Postpartum Anxiety Is More Common Than You Think—Here’s What You Need to Know

PPA is similar to postpartum depression—and they can occur together. There are, however, some key differences in the mental and physical symptoms. Namely, PPD may include, according to Dr. Shepherd, “debilitating sadness or thoughts of harm to yourself or your baby.” This is one reason it’s so important to see a perinatal mental health provider or specialist, like a reproductive psychiatrist or psychologist. Someone “who can help you tease these things apart,” says Dr. Accortt, and recommend the right treatment.

And remember, “just because you have postpartum anxiety, that does not automatically mean you have postpartum depression or will have postpartum depression,” says Dr. Shepherd.

What are some postpartum anxiety risk factors?

As doctors learn more about perinatal mood and anxiety disorders, it’s become clear that there are biopsychosocial risk factors, meaning a combination of biological, psychological, and social factors that put a parent at risk.

“A biological risk factor could be a medical complication,” says Dr. Accortt. This could be prior to pregnancy, like premenstrual dysphoric disorder (PMDD), or an issue that arises during pregnancy, like preeclampsia, that makes the pregnancy more complicated. The most common biological risk factor is a personal or family history of anxiety or depression prior to pregnancy. In fact, the latest research suggests there could be a genetic component even if you haven’t experienced symptoms of anxiety before.

In two recently published studies, Dr. Accortt and her team discovered biomarkers that may indicate an elevated risk for perinatal mood and anxiety disorders, including PPA. The first, published in the American Journal of Obstetrics and Gynecology, found that new mothers who struggled with mental health issues postpartum had “distinct protein signatures related to inflammation that were seen in their blood in their third trimester of pregnancy,” Dr. Accortt explains. Some of these women showed symptoms of anxiety or depression during pregnancy, but some did not, developing symptoms only at one month or three months postpartum, she adds. The second study, published in the American Journal of Reproductive Immunology, looked at women two to three years postdelivery who showed signs of anxiety and depression and found similar gene-linked results. With more research, doctors may soon be able to develop a simple screening test that could flag an increased genetic risk for postpartum anxiety during pregnancy or even before conception.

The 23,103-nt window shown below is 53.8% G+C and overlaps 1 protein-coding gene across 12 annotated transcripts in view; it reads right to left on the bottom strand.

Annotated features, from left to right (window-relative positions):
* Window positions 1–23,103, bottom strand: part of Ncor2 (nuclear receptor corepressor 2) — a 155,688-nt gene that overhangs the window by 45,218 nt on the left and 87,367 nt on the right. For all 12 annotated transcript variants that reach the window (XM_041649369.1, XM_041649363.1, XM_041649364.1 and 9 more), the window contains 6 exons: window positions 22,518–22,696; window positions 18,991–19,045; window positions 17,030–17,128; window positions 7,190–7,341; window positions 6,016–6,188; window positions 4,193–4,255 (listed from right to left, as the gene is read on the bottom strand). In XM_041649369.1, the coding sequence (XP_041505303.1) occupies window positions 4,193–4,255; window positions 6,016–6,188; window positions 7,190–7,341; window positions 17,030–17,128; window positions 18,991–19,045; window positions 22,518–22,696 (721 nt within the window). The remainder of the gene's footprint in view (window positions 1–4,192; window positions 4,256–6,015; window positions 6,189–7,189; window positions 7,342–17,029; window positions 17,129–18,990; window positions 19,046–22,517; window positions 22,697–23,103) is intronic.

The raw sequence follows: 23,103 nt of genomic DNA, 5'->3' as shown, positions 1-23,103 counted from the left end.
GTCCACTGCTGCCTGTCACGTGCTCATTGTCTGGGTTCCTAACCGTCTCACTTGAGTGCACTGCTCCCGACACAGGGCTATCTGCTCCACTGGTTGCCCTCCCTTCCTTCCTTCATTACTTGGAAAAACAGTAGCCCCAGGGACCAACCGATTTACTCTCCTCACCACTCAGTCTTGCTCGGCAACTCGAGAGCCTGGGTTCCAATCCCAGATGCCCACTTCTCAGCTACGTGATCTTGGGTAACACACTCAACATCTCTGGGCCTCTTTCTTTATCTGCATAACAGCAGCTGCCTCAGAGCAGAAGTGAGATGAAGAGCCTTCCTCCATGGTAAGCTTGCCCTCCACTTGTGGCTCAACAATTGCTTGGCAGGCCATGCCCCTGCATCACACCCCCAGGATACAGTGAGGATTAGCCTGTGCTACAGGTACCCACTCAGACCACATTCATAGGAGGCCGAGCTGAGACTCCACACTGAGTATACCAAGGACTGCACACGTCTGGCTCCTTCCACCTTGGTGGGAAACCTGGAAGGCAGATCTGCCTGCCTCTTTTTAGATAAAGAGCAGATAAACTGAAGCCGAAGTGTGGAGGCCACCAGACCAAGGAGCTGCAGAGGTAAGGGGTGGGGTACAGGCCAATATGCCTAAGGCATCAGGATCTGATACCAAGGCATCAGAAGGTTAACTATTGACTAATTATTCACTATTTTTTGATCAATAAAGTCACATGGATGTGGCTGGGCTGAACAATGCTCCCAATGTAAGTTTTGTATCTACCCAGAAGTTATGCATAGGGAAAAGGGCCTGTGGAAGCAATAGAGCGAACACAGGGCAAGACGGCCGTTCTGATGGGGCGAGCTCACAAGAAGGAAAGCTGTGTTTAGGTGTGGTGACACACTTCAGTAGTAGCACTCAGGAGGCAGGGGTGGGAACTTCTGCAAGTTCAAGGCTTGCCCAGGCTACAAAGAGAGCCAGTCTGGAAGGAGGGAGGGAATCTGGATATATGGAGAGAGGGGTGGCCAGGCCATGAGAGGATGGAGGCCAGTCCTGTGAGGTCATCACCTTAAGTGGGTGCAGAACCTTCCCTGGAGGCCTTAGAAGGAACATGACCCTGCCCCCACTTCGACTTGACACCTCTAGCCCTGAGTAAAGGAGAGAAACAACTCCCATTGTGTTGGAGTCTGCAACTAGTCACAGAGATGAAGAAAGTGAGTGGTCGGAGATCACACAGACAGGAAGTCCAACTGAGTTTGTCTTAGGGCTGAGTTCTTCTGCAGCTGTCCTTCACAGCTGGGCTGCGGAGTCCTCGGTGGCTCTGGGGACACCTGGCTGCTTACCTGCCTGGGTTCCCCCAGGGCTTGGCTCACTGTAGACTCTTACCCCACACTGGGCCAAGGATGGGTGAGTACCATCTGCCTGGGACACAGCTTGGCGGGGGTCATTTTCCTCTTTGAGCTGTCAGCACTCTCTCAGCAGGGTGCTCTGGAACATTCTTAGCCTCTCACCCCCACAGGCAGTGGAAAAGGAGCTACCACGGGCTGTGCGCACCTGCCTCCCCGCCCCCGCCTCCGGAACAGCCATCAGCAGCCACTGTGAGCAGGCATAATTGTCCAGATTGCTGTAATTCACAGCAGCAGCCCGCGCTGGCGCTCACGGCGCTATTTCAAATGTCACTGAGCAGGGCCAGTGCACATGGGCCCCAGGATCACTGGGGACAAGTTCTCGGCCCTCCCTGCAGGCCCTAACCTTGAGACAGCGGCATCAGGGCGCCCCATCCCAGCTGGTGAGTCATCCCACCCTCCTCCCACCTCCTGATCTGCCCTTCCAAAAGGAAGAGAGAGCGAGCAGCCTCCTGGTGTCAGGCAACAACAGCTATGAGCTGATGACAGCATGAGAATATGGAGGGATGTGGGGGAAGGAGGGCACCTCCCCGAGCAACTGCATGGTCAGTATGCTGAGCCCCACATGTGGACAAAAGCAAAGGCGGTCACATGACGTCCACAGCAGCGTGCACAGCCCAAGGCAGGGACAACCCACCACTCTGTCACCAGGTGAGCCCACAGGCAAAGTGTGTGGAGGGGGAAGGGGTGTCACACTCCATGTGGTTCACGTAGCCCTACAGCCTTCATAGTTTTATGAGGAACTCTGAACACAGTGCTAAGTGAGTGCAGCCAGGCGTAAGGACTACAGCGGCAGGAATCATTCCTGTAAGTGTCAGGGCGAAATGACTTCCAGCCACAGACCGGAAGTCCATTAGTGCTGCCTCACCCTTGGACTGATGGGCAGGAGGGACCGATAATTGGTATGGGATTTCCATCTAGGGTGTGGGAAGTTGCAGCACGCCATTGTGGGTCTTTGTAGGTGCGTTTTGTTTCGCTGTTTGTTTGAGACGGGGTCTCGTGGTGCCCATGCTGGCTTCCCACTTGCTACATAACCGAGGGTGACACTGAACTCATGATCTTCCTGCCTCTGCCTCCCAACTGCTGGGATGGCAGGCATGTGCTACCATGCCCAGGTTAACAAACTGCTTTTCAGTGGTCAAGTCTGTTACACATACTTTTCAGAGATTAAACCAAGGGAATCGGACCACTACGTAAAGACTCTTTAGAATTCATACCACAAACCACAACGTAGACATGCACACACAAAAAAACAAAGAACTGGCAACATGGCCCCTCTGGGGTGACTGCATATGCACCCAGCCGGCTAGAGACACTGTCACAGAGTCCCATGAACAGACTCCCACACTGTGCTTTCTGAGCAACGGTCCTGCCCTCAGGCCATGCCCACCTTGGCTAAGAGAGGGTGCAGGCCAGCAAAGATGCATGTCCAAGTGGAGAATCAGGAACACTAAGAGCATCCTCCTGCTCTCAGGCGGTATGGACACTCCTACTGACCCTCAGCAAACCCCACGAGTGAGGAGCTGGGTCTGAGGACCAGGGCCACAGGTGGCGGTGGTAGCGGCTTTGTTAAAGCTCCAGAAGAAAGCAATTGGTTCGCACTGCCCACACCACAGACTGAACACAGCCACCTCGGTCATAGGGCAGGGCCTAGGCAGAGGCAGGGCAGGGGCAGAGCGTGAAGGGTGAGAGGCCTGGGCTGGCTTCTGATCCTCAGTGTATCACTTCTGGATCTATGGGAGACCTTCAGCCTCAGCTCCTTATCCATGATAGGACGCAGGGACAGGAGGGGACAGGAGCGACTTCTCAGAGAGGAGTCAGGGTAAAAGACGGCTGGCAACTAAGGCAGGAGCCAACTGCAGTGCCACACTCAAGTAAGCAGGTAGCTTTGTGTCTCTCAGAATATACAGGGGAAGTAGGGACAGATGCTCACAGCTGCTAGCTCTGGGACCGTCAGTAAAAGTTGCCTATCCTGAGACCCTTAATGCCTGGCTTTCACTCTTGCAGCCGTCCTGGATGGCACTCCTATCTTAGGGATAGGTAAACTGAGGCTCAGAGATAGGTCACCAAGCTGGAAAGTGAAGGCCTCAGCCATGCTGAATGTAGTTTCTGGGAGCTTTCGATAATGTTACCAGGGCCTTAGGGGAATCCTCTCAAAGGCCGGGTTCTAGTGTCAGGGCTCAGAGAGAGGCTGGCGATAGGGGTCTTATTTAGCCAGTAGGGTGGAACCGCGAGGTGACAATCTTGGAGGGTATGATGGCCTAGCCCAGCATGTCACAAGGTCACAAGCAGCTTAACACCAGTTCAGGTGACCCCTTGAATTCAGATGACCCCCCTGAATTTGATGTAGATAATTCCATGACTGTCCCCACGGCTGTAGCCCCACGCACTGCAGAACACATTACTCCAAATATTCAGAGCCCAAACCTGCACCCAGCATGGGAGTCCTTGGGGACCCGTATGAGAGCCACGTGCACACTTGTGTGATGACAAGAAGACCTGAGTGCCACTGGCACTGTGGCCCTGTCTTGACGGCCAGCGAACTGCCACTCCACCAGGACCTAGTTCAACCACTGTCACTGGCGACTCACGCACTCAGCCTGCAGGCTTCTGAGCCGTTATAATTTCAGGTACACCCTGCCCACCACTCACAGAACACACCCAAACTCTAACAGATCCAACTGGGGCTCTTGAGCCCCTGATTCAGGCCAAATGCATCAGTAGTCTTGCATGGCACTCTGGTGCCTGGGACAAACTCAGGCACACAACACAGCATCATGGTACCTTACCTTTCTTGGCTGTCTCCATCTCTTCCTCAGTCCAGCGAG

As for psychological risk factors for postpartum anxiety, the main one to watch for is anxiety during pregnancy, says Dr. Accortt. “Maybe you never had a history of anxiety, but now you’re having a lot of symptoms,” she says. High stress—a traumatic birth or stay in the NICU, for example—is also a major psychological risk factor that can trigger postpartum anxiety.

Finally, there are the social risk factors, which can include everything from the strength of your support network to feelings of validation during pregnancy. “Women of color, for example, experience racism and discrimination, and we know that that’s a risk factor for psychological distress,” Dr. Accortt says.

How long does postpartum anxiety last?

Unlike the “baby blues,” postpartum anxiety won’t just eventually resolve itself. (Same goes for postpartum depression.) “If it’s more than two weeks postpartum, it’s not baby blues and it’s not going to go away on its own,” says Dr. Accortt.

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